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Rates of Reaction between Calcium Carbonate and Hydrochloric Acid.

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Introduction

Rates of Reaction between Calcium Carbonate and Hydrochloric Acid Aim: To investigate the rate of reaction between calcium carbonate and hydrochloric acid. To do this I must change a variable to see what effect it has on the speed of the reaction. Possible variables include: the size (surface area) of the marble chips (calcium carbonate), the amount of marble chips, the amount of hydrochloric acid, the pH of the hydrochloric acid, the concentration of the hydrochloric acid, and the temperature of the acid. In my experiment I have chosen only to change the temperature of the acid. Equations: The word and symbol equations for the reaction between the calcium carbonate and hydrochloric acid are: calcium carbonate + hydrochloric acid ==> calcium chloride + water + carbon dioxide CaCO3(s) + 2HCl(aq) ==> CaCl2(aq) + H2O + CO2(g) Prediction: I can predict that my results will show positive correlation between the rate of reaction and temperature of the acid, so that as the temperature is increased, the rate of reaction shall also increase. This is because that for a reaction to occur particles must collide with sufficient energy (speed) to break the bonds within the reactant molecules and also form new bonds to produce the product. The higher the temperature of the acid, the more energy the particles will have, increasing the chances of a successful collision and allowing the bonds to be broken down and reformed more easily. ...read more.

Middle

I am using this range of temperatures because it includes 26�C which is room temperature, and I believe that this would be the most relevant result, and would also save time because I wouldn't have to heat/cool the acid to a certain temperature, as it would already be at room temperature. Firstly I shall put the 50ml measuring cylinder into the tub of water upside down, filling it with water in the process. Then I will put the tube attached to the bung in it. Then I will measure out roughly 1 gram of marble chips, and put them into the conical flask. I will then measure out 10ml of hydrochloric acid using the 10ml measuring cylinder and then heat it to the appropriate temperature using the water bath (or in the case of 16�C, cool it down in a fridge). I will then add the acid to the conical flask with the marble chips and immediately put the bung in it and start the timer. I shall then begin to take measurements every 30 seconds of how far the water level of the measuring cylinder has gone down. By doing this I will know how much gas has been produced from the reaction, because when it is produced it goes through the tube into the measuring cylinder, rises up through the water to the top and pushes the water downwards. ...read more.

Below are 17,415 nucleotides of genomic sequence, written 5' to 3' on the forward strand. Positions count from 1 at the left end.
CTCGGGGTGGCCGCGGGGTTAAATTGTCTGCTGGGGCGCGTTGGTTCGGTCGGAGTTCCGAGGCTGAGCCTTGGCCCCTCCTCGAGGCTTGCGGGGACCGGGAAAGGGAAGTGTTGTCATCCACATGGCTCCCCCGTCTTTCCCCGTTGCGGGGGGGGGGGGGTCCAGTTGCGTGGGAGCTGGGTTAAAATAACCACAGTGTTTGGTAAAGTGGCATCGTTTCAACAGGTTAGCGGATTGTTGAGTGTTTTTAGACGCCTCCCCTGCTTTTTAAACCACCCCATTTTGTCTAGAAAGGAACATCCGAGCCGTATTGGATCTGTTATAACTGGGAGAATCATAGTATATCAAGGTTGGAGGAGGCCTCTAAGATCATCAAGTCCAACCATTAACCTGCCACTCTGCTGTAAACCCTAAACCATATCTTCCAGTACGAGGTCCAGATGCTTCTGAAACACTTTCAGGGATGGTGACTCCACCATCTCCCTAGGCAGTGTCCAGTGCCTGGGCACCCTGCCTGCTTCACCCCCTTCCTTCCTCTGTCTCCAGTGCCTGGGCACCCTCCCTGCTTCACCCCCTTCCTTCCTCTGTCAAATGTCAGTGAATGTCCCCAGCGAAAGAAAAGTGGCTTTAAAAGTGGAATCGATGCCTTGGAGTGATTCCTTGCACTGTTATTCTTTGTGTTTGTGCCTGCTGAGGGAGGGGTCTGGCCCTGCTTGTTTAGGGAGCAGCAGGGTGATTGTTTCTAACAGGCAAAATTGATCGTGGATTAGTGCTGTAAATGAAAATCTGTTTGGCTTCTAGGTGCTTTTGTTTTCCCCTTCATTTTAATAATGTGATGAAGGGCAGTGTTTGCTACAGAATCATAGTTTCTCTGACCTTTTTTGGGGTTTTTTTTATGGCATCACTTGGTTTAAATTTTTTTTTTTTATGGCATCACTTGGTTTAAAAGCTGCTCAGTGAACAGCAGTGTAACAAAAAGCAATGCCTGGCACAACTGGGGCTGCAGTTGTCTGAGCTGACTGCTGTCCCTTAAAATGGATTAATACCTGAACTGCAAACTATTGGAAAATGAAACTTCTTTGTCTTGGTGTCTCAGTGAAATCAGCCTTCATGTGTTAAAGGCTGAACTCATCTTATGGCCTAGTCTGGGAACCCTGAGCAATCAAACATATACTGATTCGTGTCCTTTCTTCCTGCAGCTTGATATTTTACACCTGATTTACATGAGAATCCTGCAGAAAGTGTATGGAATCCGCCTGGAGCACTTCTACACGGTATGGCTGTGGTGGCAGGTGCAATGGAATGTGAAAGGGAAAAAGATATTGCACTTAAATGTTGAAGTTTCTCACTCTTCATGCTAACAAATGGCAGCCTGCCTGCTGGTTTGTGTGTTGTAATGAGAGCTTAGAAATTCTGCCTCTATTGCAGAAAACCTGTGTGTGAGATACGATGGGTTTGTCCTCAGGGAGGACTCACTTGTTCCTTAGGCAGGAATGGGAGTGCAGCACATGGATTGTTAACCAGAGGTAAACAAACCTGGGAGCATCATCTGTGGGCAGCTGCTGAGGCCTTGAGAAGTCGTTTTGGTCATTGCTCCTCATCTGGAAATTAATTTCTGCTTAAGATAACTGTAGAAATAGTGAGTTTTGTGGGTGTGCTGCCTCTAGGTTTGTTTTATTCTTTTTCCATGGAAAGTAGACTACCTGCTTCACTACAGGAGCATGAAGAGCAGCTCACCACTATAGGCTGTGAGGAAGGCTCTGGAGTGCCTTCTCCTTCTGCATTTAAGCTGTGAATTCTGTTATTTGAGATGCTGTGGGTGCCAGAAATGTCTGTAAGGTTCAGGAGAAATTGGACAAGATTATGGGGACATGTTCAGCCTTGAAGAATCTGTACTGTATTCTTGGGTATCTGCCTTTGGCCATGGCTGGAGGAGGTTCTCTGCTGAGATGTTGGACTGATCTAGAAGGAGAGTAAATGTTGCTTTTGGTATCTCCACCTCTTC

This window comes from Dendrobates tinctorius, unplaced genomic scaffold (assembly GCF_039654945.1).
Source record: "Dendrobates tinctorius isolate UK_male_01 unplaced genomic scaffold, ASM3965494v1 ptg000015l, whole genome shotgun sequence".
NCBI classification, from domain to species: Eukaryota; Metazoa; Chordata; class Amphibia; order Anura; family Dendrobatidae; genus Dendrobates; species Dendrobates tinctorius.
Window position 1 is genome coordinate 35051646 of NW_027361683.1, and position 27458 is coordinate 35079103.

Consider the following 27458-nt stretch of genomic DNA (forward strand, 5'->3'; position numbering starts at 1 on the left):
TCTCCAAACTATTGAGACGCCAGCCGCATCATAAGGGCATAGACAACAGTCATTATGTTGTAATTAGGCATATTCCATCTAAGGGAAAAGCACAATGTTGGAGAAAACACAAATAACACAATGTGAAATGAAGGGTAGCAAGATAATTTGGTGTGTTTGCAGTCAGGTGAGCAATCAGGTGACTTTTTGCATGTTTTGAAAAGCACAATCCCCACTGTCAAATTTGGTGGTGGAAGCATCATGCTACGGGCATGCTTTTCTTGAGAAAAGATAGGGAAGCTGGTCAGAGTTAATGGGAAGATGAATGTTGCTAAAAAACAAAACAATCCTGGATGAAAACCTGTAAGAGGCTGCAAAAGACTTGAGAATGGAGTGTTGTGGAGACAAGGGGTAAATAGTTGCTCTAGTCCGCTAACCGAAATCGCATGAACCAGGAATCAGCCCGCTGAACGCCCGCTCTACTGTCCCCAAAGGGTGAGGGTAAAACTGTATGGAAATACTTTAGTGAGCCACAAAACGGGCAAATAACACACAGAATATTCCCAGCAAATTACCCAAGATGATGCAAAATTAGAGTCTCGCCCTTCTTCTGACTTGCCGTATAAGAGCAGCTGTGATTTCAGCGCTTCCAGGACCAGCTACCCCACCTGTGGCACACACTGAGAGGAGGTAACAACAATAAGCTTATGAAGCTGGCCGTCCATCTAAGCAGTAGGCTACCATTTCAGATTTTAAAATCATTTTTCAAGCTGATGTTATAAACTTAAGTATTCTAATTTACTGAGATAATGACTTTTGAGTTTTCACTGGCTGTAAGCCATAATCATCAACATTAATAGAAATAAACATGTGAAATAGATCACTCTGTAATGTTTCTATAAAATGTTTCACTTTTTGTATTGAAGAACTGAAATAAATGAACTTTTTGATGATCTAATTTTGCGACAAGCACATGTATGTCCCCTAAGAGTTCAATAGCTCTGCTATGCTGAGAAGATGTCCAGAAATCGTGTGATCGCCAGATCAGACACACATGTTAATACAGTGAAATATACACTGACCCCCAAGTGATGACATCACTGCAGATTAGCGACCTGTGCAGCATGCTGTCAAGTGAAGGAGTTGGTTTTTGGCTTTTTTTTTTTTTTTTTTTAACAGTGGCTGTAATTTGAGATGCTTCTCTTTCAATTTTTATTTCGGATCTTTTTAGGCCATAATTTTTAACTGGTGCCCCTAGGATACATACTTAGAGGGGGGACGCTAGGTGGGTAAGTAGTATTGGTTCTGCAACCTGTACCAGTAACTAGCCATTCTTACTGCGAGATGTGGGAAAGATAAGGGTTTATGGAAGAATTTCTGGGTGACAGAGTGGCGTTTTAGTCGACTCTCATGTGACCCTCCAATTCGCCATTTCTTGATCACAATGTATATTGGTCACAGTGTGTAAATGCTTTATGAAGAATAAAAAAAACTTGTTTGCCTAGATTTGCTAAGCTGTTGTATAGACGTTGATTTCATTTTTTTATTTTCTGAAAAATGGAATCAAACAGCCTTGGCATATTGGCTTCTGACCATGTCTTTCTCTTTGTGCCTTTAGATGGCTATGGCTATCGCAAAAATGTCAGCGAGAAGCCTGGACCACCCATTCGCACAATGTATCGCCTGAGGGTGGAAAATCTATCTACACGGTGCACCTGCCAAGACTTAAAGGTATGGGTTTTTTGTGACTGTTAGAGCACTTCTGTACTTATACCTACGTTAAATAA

Conclusion

Evaluation: Although the results of my experiment have proved conclusively that the hotter the acid, the faster the reaction will be, they are not firm enough evidence to show by exactly what amount. This is because my results seem to indicate that they are at least slightly inaccurate, because although there are few obviously anomalous results, the amount of gas produced still varies by several millimetres, indicating that many more results should have been taken and that the experiment could have been performed much more accurately. For example, the weight and size of the marble chips were not measured accurately, and were only made sure to weigh roughly 1 gram. To make this experiment more accurate I would have to spend much more time making sure all the marble chips were of exactly the same size and weight. Also, as I said in my analysis, I would allow my experiment to continue for longer until all possible reactions had taken place, so that I would be able to measure how the rate of reaction changes as more of the reactants are used up. To do this, I would have to use a much bigger measuring cylinder that could hold all the gas produced in the reaction without all of the water being pushed out. In fact, instead of using a measuring cylinder I could use a syringe as it would be easier and more accurate to read off. David Shuker DNE - A1 1 1 ...read more.

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